The purloined letters of Gilberton
In September 2014 I read a book called Vita by anthropologist, Joåo Biehl. Vita was a commune in Brazil referred to as a "zone of social abandonment." Most of its population had no form of identification; its inhabitants were discharged from psychiatric institutions without paperwork, were previously living on the streets, addicted to drugs, or were dropped off at Vita by family members who were unwilling to take care of them. Vita was a self-contained world and most of its workers were volunteers.
Aside from examining mental illness and politics in Vita, Biehl explored modes through which this kind of social space was constructed. His theory-based research included other anthropologists like Clifford Geertz, author of "Common Sense as a Cultural System." Biehl quoted Geertz's essay:
"Common sense represents the world as a familiar world, one everyone can, and should, recognize, and within which everyone stands, or should, on his own feet.. There is something of the purloined-letter effect in common sense; it lies so artlessly before our eyes it is almost impossible to see."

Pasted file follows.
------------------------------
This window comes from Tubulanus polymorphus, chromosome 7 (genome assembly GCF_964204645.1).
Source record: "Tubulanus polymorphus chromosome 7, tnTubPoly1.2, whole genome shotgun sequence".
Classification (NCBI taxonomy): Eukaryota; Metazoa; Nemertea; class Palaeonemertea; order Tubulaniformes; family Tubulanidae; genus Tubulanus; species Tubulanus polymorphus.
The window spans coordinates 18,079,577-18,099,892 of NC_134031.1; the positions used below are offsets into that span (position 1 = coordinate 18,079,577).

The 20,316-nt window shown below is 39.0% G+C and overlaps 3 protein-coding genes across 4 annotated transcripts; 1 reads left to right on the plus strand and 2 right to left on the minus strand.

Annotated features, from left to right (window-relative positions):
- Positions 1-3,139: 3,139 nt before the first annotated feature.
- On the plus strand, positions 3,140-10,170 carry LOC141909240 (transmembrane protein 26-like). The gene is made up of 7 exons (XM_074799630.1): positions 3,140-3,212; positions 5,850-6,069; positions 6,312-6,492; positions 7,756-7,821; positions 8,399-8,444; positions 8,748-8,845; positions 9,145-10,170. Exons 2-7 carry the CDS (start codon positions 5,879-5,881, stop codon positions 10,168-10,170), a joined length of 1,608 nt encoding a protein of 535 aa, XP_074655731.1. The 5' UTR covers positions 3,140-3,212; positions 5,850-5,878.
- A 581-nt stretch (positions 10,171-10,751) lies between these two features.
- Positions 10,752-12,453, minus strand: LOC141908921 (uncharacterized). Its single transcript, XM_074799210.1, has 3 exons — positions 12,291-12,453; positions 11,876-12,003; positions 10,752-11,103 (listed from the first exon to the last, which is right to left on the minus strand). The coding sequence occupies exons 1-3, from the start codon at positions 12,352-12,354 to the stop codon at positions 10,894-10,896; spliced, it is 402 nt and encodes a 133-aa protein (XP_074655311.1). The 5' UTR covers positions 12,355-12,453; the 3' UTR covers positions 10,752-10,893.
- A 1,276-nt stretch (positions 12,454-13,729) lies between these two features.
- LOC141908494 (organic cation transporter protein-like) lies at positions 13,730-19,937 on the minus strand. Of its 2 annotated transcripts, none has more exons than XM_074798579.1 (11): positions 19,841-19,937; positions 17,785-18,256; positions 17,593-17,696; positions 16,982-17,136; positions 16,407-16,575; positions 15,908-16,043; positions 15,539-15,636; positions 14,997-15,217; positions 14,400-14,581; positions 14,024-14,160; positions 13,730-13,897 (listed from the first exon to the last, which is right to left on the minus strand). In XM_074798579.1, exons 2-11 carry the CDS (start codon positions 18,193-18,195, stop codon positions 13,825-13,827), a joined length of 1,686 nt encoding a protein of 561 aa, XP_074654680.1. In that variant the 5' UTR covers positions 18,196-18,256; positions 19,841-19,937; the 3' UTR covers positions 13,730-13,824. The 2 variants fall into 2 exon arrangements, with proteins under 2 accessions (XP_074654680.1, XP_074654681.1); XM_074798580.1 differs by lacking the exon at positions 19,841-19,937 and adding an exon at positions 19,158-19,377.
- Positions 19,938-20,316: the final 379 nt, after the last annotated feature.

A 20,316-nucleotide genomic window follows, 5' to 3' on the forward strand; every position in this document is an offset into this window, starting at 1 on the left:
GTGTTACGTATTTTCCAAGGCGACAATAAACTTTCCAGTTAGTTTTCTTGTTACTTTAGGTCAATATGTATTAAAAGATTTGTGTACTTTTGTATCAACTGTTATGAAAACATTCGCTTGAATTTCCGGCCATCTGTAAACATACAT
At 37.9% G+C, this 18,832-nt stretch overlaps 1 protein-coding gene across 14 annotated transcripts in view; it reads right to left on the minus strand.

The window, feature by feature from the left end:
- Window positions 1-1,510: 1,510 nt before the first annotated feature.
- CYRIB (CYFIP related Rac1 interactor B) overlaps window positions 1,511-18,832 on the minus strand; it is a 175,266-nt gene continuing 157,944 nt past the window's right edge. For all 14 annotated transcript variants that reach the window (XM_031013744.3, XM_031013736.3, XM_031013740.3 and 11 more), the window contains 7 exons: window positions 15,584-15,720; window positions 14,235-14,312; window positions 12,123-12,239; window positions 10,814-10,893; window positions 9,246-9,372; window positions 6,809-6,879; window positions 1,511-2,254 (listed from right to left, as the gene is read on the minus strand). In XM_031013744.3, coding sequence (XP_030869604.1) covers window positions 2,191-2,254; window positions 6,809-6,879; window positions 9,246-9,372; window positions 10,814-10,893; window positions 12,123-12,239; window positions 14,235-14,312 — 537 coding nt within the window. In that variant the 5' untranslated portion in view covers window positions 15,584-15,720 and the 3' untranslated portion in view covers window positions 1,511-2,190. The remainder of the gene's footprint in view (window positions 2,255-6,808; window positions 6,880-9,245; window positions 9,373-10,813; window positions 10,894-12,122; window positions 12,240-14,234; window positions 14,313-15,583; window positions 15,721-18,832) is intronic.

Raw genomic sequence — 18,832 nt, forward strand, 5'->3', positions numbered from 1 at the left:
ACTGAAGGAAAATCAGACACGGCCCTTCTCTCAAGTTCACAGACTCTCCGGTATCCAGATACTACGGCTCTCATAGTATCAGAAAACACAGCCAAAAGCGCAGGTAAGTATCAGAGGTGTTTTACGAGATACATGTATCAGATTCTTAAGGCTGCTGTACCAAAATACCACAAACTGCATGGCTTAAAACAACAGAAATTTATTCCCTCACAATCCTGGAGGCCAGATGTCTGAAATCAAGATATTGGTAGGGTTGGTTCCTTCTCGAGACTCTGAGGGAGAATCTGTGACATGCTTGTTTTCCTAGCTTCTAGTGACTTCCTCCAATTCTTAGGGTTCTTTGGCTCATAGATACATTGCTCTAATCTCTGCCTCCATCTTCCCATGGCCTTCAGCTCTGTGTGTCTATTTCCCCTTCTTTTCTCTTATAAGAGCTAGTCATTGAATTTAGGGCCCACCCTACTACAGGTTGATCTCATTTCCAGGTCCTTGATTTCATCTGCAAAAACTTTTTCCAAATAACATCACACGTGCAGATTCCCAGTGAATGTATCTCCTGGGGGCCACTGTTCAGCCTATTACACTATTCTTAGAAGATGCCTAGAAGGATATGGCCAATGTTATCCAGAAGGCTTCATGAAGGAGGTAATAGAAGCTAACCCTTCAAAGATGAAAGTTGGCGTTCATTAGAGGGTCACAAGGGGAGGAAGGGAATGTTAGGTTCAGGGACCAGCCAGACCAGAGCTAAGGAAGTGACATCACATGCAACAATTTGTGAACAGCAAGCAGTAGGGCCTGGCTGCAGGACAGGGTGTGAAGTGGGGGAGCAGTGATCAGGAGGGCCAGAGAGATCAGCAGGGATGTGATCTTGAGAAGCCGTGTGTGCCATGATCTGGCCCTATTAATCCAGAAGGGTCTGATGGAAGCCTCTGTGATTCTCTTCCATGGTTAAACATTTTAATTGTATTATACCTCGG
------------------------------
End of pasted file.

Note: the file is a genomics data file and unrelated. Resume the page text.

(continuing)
Just as the stolen document in Poe's "The Purloined Letter" is finally discovered hiding in plain sight, common sense has the same always-already there capacity, prone to evading our perceptions.
I knew I needed to develop my own version of "hiding in plain sight" in Gilberton. I went through old notes and found this selection:
Delivering the self into a public hiddenness
(where are you)
I bought a white outfit and decided that I would only wear it during designated activities. My first activity would be to descend the hill leading into Gilberton, on foot and at night.